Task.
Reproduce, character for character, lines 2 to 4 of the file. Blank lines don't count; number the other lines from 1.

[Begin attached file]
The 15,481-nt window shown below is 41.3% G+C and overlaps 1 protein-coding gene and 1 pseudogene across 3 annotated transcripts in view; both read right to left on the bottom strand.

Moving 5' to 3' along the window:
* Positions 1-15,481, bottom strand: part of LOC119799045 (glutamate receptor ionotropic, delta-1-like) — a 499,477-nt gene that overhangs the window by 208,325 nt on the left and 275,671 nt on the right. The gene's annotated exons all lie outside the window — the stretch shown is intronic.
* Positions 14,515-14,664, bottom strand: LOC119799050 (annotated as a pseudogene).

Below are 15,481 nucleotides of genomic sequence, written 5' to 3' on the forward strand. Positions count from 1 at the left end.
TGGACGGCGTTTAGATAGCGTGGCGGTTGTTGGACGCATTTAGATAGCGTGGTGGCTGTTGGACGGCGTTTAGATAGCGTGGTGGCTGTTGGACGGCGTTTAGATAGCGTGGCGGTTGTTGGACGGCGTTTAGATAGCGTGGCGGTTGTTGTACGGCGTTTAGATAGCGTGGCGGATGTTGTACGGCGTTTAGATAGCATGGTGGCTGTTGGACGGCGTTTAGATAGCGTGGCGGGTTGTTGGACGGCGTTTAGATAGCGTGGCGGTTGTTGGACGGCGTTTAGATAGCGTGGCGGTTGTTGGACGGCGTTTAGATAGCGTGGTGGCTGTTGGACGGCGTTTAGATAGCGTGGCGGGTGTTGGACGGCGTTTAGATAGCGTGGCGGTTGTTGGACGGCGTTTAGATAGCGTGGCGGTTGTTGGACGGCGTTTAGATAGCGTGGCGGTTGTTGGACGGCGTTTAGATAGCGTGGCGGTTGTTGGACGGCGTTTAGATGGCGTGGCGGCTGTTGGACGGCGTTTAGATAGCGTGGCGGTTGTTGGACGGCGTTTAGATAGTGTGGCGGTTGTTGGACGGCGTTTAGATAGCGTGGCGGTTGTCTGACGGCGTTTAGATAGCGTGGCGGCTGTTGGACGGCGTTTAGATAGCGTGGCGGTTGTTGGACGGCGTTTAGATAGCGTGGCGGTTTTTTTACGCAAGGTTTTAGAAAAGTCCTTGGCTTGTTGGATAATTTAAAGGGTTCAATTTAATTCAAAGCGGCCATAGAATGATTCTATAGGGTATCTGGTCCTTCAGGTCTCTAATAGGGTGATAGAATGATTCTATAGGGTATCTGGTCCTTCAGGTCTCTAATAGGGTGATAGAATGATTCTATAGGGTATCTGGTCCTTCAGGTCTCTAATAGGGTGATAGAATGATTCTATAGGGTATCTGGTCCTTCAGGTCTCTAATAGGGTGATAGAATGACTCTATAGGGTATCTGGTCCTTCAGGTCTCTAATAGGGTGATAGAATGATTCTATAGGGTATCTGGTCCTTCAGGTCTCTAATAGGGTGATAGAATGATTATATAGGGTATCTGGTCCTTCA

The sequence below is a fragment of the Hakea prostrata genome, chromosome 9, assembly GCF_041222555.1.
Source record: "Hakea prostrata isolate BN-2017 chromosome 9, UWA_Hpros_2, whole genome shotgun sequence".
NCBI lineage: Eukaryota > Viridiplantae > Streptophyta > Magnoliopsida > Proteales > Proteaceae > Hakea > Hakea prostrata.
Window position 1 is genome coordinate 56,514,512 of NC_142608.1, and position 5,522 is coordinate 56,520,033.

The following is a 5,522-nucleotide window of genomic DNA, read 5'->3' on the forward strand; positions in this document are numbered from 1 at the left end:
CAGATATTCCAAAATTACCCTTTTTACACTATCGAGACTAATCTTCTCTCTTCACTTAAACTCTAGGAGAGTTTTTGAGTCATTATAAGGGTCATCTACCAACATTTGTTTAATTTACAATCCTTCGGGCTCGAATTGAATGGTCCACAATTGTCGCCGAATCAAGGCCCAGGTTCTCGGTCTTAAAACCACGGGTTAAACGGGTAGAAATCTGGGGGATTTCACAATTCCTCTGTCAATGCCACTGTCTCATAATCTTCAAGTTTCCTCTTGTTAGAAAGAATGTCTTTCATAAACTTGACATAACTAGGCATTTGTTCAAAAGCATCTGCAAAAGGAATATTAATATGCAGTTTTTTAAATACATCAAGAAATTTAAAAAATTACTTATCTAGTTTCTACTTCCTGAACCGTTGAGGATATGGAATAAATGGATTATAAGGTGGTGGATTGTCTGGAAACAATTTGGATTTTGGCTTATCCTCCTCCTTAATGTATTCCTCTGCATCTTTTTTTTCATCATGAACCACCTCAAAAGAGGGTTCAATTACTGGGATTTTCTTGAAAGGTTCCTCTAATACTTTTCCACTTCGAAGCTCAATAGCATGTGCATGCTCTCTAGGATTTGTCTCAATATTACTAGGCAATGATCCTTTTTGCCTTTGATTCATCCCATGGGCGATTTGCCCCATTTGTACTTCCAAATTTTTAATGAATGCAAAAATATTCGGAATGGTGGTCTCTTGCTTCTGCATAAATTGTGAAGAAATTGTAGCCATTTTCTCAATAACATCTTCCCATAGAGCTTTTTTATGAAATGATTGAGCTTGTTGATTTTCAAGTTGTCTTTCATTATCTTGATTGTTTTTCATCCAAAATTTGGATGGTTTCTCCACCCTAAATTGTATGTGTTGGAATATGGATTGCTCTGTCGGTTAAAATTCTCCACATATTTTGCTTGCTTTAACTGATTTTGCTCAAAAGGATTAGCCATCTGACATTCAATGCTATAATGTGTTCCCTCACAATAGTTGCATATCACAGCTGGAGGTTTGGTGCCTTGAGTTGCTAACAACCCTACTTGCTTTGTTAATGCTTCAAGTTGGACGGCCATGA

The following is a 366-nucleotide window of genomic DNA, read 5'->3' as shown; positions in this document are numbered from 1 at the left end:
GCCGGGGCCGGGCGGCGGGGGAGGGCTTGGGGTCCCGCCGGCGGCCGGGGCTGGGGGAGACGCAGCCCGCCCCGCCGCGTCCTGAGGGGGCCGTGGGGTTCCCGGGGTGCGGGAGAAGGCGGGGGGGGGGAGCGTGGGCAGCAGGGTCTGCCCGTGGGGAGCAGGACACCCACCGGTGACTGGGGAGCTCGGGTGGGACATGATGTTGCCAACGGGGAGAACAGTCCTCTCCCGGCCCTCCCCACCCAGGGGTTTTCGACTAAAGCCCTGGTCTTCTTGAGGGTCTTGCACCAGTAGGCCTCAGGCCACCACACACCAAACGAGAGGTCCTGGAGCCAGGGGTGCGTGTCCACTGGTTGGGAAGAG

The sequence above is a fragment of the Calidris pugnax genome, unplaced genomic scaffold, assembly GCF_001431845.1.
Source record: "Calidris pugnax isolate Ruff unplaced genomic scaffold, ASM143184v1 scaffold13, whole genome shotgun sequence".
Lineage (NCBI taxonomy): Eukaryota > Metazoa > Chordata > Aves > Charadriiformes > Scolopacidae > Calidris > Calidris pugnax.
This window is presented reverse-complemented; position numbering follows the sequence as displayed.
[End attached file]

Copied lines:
Moving 5' to 3' along the window:
* Positions 1-15,481, bottom strand: part of LOC119799045 (glutamate receptor ionotropic, delta-1-like) — a 499,477-nt gene that overhangs the window by 208,325 nt on the left and 275,671 nt on the right. The gene's annotated exons all lie outside the window — the stretch shown is intronic.
* Positions 14,515-14,664, bottom strand: LOC119799050 (annotated as a pseudogene).